A drawing of a youngster dressed as an astonaut playing with a rocket.

Ignite | Spring 2022

Frank Papay: Giving Someone a New Face

Like many children raised during the Space Race, Frank Papay, M.D. (’84), grew up dreaming of becoming an astronaut. He didn’t make the cut after he finished his M.S. degree in engineering at Case Western Reserve University, but he was still able to partially fulfill his dream as a biomedical engineer interning at Cleveland’s NASA Lewis Research Center. Dr. Papay quickly learned how top-notch senior engineers navigated toward successful designs: “You build redundant systems in case of failure, regardless of the chances.” 

Frank Papay. The habit of asking “What if?” has guided Dr. Papay through a career as an otolaryngologist, plastic craniofacial surgeon, inventor and serial new ventures founder at the Cleveland Clinic, where he serves as chair of the Dermatology and Plastic Surgery Institute, chairman of the Plastic Surgery department and head of the Section of Craniofacial Surgery. Dr. Papay was honored this year by the Cleveland Clinic as the Centennial Sones Innovation Awardee for lifetime innovation in the practice of medicine and surgery.

“You always want to be prepared for trouble so you’re aware of it and not anxious in reacting to it if it ever happens,” he says. “With any sort of new innovation or new surgical procedure where there’s a lot of risk, you include risk factors in the design, mitigating them as you would for a rocket launch.”

When Dr. Papay led the surgical team that conducted America’s first face transplant at the Cleveland Clinic in 2008 and the world’s youngest complete facial transplant in 2015, treating the patients was uppermost on his mind. Today, it’s gratifying to him that these face transplant patients became spokespersons for others who were victims of abuse and suicidal ideations. 

When a whole surgical team locks in, there’s a “flow” between them – like the unspoken but palpable connection that Dr. Papay used to feel when he played drums in jazz groups. “When it happens, you cannot describe it, but you feel it,” he says. “It’s pretty awesome!”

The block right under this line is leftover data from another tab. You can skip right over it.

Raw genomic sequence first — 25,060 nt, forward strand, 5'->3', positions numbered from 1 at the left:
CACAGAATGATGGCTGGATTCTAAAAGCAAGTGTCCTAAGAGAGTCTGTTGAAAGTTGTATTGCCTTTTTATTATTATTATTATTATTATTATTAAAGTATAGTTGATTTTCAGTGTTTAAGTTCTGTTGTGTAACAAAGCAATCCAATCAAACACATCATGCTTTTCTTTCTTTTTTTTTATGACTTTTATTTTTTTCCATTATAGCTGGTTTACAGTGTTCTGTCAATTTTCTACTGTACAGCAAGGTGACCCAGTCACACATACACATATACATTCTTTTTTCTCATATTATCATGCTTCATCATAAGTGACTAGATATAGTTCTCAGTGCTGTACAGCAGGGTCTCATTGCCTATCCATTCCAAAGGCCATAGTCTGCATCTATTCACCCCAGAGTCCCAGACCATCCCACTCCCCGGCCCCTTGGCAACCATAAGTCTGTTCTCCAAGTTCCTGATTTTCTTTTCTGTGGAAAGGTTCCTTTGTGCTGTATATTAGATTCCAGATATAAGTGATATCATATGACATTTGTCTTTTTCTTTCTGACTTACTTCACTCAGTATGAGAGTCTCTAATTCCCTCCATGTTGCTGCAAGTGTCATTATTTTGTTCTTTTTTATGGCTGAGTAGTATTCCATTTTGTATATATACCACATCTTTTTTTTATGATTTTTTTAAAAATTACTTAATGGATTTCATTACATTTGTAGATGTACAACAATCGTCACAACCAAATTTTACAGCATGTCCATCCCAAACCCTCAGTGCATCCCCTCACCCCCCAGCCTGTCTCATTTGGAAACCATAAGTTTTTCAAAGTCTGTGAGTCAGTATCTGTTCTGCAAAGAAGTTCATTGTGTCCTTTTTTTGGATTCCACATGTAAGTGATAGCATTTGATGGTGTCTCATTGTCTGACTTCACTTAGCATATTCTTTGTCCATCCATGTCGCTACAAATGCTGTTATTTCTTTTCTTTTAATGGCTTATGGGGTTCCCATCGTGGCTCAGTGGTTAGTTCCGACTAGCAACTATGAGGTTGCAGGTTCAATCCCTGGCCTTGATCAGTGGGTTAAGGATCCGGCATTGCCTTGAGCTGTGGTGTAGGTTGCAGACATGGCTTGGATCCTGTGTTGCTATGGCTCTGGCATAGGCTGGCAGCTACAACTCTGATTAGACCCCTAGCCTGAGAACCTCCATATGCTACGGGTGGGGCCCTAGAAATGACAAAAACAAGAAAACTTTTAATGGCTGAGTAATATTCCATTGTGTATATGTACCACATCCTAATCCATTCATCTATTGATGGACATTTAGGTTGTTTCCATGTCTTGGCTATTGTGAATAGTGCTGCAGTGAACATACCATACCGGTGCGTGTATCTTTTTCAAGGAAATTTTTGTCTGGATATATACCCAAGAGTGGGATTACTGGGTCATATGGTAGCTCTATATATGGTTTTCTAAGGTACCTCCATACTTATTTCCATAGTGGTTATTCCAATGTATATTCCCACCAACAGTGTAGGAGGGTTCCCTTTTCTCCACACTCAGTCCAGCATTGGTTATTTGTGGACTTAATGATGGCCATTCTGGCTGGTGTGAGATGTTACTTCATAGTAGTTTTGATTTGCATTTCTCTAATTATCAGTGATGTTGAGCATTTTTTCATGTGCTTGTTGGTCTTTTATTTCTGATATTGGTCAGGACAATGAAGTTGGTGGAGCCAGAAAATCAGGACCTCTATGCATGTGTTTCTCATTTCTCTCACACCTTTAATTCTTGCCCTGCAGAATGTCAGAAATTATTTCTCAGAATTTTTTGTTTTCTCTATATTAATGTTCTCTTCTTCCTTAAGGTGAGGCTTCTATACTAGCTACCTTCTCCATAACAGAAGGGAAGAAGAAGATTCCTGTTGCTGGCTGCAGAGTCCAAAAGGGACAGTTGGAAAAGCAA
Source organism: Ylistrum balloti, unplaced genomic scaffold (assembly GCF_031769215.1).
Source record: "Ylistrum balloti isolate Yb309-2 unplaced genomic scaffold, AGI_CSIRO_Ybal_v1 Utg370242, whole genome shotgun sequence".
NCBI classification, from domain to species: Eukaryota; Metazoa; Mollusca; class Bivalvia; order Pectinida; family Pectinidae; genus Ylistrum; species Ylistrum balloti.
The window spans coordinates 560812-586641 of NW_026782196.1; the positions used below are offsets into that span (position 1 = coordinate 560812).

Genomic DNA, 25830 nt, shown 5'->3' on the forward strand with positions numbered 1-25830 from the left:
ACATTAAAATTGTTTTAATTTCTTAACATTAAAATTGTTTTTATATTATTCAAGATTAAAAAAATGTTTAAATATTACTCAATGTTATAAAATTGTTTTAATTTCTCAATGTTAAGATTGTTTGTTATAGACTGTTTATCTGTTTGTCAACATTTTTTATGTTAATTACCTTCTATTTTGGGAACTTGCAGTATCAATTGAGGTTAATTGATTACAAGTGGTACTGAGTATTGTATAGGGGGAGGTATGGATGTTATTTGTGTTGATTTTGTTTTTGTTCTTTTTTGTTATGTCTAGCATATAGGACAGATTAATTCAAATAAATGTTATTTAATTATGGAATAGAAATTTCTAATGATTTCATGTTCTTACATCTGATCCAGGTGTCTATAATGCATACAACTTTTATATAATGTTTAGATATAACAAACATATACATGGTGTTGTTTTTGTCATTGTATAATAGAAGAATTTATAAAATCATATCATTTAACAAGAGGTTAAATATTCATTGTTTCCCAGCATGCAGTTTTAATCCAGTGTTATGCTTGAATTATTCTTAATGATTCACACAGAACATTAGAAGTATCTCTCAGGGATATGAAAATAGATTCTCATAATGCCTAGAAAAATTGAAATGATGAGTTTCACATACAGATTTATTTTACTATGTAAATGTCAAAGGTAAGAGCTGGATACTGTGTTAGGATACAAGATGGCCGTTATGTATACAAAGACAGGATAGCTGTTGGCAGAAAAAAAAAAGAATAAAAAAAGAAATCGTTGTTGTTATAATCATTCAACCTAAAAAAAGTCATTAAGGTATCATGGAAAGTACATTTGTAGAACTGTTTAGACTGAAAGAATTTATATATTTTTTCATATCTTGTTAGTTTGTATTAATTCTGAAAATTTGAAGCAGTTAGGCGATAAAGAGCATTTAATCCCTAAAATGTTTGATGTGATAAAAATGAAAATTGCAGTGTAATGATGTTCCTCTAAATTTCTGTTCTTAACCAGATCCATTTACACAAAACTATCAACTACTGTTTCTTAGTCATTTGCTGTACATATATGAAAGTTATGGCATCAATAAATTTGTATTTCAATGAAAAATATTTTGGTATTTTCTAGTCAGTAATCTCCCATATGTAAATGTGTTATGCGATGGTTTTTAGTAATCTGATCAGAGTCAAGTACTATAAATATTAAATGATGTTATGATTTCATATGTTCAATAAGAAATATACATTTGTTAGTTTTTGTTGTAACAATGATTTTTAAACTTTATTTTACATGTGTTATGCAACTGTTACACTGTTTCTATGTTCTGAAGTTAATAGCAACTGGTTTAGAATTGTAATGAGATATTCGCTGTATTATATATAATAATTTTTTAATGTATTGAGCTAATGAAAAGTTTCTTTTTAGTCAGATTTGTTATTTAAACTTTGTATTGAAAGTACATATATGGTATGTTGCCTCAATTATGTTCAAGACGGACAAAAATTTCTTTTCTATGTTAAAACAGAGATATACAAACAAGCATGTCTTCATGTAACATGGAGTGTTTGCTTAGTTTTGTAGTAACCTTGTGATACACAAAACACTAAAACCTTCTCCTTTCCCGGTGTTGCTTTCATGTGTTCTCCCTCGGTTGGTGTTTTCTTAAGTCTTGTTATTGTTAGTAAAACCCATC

Enhancing the impact

A passion for helping patients beyond the operating room led Dr. Papay to branch out into inventing medical devices, such as a neuromodulation device for cluster headaches.

A device for sleep apnea (soon to be on the market) is easier to wear than a CPAP setup, he says. An invention for surgical navigation uses augmented reality (AR); and what he calls fluorescent guided surgery, or “surgery by color,” should also be on the market soon. 

Advancements in AR allow surgeons like Dr. Papay to practice what he calls situational awareness by integrating into the surgeon’s vision the patient’s vitals, radiology scans, targeted tumor fluorescence and real-time registration. This visual integration creates a three-dimensional operative situational awareness of surgeon’s intra-operative surroundings, making surgery safer. “It’s how a fighter pilot lands,” says Dr. Papay, who believes that every physician should integrate new technologies such as machine learning into a habit of lifelong education. (In what he calls “reverse mentorship,” he often learns from his younger students on topics like these.)

“If you make a product better and make it more accessible to many patients, the impact of your innovation makes you and your team’s legacy much greater,” he says. At the time of this interview, he and his team at the Cleveland Clinic were preparing to design a groundbreaking hand transplant that had been previously delayed by COVID-19. The potential for transformative leadership? Never better.

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